Quite some time ago, the Daily Prompt was this: “When the full moon happens, you turn into a person who’s the opposite of who you normally are. Describe this new you.” I began this post at the time, and have returned to it several times to add, edit, and ruminate. As someone who has written about the Lupa for a very long time, I definitely found myself with something to say. A warning that this is my longest post to date.
The world has long been full of stories of how creatures such as werewolves change from Human to Wolf, and what it does to them–replace it with animal instincts; make them monsters; turn them into someone who would kill either for pleasure, or because they cannot help themselves. It takes something seemingly safe (a person), and, usually, turns it into something monstrous, if not evil. While modern urban fantasy and supernatural romance often goes into the idea that werewolves are somewhat in control–but not all the time, can be controlled by the will of the Leader, or creatures to be pitied for their lack of choice, they are still usually seen as unnatural an monstrous by many others.
In the immensely popular Harry Potter series, for instance, “A werewolf cannot chose whether or not to transform and will no longer remember who they are and would kill even their best friend given the opportunity once transformed.” (From the Harry Potter wiki, sourced to The Prisoner or Azkaban.) Remus Lupin is a good man and a good teacher–until parents discover that he’s a werewolf. He is used to the persecution, despite the fact that he is a good man, and has no choice over his condition. Series like Twilight (which I have not read) and Mercy Thompson (I’ve finished the first two) do much more to humanize the werewolf, as they are main characters in the series.
This brings me to another common occurrence–the presence of both werewolves and vampires, where each group hates and despises the other (also done in the 2003 movie Underworld). While most of this is done for interest, plot, and entertainment, it’s also clear that Humans have a predilection for being fascinated with creatures of the dark. Like most superheroes, these groups have fantastic abilities, and can also sometimes control others. The werewolf is incredibly strong and fast, vampires can often hypnotize (Dracula) or read people’s thoughts (Lestat in The Vampire Chronicles). The original Dracula in Bram Stoker’s novel can become a wolf, bat, or fog.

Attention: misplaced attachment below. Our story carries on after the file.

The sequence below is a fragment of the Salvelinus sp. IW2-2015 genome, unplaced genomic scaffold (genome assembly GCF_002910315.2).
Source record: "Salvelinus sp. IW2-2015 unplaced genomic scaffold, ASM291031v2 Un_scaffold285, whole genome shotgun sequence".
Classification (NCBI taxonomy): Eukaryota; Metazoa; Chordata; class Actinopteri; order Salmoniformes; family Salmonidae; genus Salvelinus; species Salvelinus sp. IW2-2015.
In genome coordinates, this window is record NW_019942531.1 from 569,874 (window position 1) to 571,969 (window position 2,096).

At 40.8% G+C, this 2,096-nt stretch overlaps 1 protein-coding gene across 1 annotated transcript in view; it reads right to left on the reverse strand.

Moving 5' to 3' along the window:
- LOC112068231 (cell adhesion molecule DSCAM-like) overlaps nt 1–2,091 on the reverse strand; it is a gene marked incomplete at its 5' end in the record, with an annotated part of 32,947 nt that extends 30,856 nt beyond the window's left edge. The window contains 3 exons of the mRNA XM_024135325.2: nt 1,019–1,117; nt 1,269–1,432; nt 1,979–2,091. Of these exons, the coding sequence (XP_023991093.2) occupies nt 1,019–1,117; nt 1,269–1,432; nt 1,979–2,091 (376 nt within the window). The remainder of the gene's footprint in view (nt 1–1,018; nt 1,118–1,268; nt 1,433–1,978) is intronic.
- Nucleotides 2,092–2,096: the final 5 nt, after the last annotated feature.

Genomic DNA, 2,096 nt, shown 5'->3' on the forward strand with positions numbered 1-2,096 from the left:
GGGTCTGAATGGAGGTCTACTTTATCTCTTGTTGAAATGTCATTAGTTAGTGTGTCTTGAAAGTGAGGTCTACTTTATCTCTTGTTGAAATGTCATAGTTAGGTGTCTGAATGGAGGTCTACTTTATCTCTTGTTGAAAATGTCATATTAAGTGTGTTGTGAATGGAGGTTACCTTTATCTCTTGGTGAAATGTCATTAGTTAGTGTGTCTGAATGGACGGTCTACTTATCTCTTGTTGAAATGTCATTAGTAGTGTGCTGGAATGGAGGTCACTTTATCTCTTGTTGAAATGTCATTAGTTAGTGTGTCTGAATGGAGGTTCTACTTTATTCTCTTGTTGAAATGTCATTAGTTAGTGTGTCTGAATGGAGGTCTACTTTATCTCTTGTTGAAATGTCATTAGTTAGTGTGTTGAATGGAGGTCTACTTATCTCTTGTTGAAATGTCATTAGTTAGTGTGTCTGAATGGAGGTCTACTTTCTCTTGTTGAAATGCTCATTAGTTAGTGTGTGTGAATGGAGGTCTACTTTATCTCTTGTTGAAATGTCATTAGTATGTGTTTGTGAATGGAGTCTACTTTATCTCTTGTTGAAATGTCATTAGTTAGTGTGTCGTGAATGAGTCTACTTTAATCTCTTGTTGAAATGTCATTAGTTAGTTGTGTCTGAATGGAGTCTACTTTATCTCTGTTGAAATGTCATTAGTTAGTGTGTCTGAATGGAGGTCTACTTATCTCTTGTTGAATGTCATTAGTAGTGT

People love the idea of people or monsters with powers, and hearing stories about them. We like deciding which is Hunter and which is Hunted, and which to root for. We enjoy programs like Star Trek where there are always new alien species with different abilities: we envy the Klingon his warrior strength, the Vulcan her sheer willpower over her emotions, the Trill the ability to become one with a symbiote. The idea of supernatural powers, and how they change the basic Human or Humanoid, is interesting to us.
But we started with werewolves. People who become monsters, whether by choice or not, whether they like it or not. Much of the sympathy for the werewolf comes from their inability to choose what they are in most fictional worlds. They were just born that way (Blood and Chocolate) or infected by another werewolf (Remus Lupin). What happens, however, when you have someone who changes form in ways others may find monstrous, but retains their mind? Who doesn’t see themselves as a monster or unnatural in any way? What happens to your monster then, and is it actually a monster?
When I started writing about the Lupa species as alien rather than werewolf (yes, there was a time they were werewolves, but that’s ancient history at this point), they were already people of one mind with two bodily forms. However, pulling them out of supernatural fantasy and into science fiction allowed some studies which I didn’t foresee at the time.
If you have a species that looks exactly like a monster with all kinds of myth and lore around it, will other people believe them when they say what’s true and what’s not? The Lupa have a lot of blurred lines if you don’t look too closely; after all, there needs to be a reason for Hunters to go after them. Someone whose body changes but their mind does not , and does not loose control or kill sentient species may not consider themselves a monster, but will other people believe them when they say so? At what point will most people go “Okay, you’re really not a monster, you just look like one”? How will they then treat that person? For whom does action and experience matter more than appearance, and who believes that such drastic appearances always have deeper meanings, and therefore they may be being lied to?
Ultimately, I feel there is a lot more territory out there than found in most of our media. The idea that having a different form, especially an animal-like form, means to most people that you suddenly can’t control yourself and have the thoughts of an animal. What you can do with such a species, however, is explore areas that have seldom been explored so far. What is it like to have to great forms? What can you do? How do they interact with each other, and how is their life experience different? Finally, the reaction to such a species can be quite different.
While impossible, making such a study in real life, with the reactions of real people would be a fascinating study. I sometimes wonder which would be more preferred: someone who has no control over it, or someone whose mind will never be altered.